Being AN Author

So… every now and then, I get asked what it’s like to ‘be’ an author. I figured it’s about time I put down at least some of those thoughts on paper (or, in this case, the mystic computer code of a blog).

When I tell people I’m an author, sometimes I get treated like a celebrity, as if I’m just that cool. I am, in fact, just as uncool as anyone else, I’m just a person who suffers a certain ailment in life. Writing.

For me, writing is not some grand calling, nor something I really Chose to do, writing is merely life. It’s unavoidable. I can’t not write, nor do I honestly have much control over what I write. I write what has to be written, and if I got too long without writing, I get edgy, like a drug addict who’s been clean too long.

Writing is insufferable, annoying, aggravating, terrifying, wonderful, blessed, horrible, and magical. Sometimes it drives me insane, staring mindlessly at my tablet for half an hour trying to write one sentence, while sometimes I can write without pause for hours, writing as fast as I can type the words.

But let me back up a sec, to what I mentioned about not having much control over what I write. This is what seperates a Real author, from a poser. It’s not financial gain, nor fame, for many, many ‘authors’ have more of both than me. But being a real author, means you feel the story. I don’t know how else to phrase it. It means you are not so much making up words and writing them down, but writing down something that already exists, yet only you can see it. Writing down a story that is already There.

It’s merely my job to put it on paper so that other people can see it too. And any time that I dare to go against the story, that I try to force my own ideas, my own plot twists into it? The whole thing just falls apart. I think my record is having to delete 5000 words when I tried to make the story go how I wanted it to go, as opposed to how it was supposed to. It just doesn’t work.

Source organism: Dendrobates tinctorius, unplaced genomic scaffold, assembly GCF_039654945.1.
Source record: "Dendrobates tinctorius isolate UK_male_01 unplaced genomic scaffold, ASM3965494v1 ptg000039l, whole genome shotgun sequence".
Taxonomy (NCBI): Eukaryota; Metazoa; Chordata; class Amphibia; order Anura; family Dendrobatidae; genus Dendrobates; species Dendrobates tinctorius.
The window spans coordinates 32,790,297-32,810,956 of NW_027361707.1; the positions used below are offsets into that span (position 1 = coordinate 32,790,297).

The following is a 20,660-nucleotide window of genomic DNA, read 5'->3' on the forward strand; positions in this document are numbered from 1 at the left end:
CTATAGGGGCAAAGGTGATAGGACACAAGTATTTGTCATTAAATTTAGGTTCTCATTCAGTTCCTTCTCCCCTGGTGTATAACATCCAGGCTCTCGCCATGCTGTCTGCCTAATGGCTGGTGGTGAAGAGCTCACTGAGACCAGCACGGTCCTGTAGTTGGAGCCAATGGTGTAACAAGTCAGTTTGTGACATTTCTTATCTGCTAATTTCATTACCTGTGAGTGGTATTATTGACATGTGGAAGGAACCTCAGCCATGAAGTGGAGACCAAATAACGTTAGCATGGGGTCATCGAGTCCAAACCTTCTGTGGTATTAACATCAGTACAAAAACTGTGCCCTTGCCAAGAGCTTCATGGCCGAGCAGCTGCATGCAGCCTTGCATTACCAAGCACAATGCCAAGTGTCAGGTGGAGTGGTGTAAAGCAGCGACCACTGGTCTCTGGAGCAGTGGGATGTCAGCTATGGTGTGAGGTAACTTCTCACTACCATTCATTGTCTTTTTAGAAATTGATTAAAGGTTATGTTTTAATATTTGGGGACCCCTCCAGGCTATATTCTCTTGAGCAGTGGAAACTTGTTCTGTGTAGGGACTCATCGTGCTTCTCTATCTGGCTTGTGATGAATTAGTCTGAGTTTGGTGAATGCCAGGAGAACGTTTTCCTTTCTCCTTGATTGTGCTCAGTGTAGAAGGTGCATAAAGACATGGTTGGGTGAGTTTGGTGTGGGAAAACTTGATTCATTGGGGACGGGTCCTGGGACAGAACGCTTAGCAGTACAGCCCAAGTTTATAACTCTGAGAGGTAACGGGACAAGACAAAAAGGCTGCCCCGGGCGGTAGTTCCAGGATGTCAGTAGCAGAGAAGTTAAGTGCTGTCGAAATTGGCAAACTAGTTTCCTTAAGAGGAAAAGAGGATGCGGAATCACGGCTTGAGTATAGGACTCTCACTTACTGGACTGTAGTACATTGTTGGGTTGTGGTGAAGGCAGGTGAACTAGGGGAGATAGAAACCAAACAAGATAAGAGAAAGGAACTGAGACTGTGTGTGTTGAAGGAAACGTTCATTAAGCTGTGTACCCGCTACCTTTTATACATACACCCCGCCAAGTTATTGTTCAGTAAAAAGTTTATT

Now maybe I sound strange, or like some weird heretic when I speak in such a manner, but it’s true. Being an author, a real author, is a mystical, hard to understand process. When I’ve tried to explain it to a non-author, sometimes I am met with odd looks, or disbelief. Because they can’t understand it.

No offense meant to non-authors, who are in fact, often smarter than me. It’s just it’s hard to really understand it unless you feel it. Writing is almost religious in nature, and I know I’ll get some comments on that statement from a few folks I know. But that’s how it is.

More to follow when I get around to it, comments and discussion are welcomed 🙂

Francisco J Ruiz, Out!

Getting Inspired

“So how did you come up with the name Nillium Neems?”

“Hey, I like that one monster in your first novel, how did you come up with the idea?”

“What inspires you when you’re writing?”

And so on. I’ve been asked a lot of questions along those lines, that all narrow down to two words. How did you get inspired. Okay, maybe that’s five words, but I was looking at the title of this post and just saw two. So sue me.

Anyways, here are my humble secrets on getting inspired to write. Also bear in mind, my techniques could apply to any kind of artwork you do, so keep reading even if you’re not a writer. We’re all artists at heart.